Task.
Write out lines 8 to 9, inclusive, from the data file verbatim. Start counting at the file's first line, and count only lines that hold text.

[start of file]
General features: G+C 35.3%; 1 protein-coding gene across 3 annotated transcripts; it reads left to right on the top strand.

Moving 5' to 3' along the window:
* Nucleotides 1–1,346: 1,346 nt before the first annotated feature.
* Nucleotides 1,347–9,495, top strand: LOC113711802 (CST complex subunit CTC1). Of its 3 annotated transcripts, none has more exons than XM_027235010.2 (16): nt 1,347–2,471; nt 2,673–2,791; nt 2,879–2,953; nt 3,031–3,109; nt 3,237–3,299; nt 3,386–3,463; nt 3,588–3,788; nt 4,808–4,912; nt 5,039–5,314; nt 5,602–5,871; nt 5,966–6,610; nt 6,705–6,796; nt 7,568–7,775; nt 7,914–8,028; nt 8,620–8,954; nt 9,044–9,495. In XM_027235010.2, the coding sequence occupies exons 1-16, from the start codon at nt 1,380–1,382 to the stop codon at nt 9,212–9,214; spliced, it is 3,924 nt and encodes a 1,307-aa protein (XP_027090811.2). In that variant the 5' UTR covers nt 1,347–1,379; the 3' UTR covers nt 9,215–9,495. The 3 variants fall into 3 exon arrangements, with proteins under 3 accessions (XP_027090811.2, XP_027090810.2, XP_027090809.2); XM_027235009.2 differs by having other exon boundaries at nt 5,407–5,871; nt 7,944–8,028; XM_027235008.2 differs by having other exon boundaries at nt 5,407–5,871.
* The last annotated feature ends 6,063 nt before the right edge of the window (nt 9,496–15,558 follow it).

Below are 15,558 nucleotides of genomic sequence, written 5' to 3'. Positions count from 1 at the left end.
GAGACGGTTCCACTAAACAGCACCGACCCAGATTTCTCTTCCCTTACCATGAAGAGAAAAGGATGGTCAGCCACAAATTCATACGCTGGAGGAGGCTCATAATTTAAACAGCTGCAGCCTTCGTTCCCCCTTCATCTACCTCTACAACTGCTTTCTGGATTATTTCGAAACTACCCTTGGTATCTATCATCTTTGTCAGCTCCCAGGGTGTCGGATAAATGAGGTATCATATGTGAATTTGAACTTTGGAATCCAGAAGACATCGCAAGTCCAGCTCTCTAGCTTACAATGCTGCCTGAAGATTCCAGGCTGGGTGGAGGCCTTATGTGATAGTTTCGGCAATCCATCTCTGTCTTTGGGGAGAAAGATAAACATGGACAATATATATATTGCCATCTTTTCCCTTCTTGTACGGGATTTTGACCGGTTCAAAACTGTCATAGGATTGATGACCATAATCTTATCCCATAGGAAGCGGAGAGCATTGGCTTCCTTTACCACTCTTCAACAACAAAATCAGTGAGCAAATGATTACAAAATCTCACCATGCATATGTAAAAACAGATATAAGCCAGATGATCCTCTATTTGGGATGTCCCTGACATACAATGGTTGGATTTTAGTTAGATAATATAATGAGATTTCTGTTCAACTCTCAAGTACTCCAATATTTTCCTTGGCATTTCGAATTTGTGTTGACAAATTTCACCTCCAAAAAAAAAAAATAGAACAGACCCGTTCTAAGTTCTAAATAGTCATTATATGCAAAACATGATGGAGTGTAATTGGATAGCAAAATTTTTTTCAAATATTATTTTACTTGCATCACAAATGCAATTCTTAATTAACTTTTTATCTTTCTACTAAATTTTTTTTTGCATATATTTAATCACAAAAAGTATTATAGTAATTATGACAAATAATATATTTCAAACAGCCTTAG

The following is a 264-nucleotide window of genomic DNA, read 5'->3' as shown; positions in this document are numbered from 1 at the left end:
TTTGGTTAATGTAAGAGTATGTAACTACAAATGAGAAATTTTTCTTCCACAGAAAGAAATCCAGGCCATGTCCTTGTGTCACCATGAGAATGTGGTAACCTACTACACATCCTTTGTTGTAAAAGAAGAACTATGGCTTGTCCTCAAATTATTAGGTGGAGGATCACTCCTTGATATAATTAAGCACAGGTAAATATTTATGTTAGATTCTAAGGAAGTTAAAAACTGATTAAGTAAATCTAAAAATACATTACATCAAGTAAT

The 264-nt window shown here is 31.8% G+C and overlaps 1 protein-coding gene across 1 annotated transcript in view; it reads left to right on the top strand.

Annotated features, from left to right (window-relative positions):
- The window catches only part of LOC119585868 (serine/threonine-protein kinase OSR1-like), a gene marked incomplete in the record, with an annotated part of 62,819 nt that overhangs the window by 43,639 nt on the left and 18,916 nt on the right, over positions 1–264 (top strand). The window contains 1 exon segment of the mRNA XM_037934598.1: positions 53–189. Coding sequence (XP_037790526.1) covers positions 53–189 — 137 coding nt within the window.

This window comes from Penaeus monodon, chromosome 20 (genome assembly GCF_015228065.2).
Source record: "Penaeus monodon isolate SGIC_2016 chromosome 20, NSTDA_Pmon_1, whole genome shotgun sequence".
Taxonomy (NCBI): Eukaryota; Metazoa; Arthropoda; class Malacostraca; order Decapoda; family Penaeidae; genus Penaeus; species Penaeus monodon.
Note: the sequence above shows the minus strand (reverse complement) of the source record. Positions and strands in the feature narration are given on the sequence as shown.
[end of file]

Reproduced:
The following is a 264-nucleotide window of genomic DNA, read 5'->3' as shown; positions in this document are numbered from 1 at the left end:
TTTGGTTAATGTAAGAGTATGTAACTACAAATGAGAAATTTTTCTTCCACAGAAAGAAATCCAGGCCATGTCCTTGTGTCACCATGAGAATGTGGTAACCTACTACACATCCTTTGTTGTAAAAGAAGAACTATGGCTTGTCCTCAAATTATTAGGTGGAGGATCACTCCTTGATATAATTAAGCACAGGTAAATATTTATGTTAGATTCTAAGGAAGTTAAAAACTGATTAAGTAAATCTAAAAATACATTACATCAAGTAAT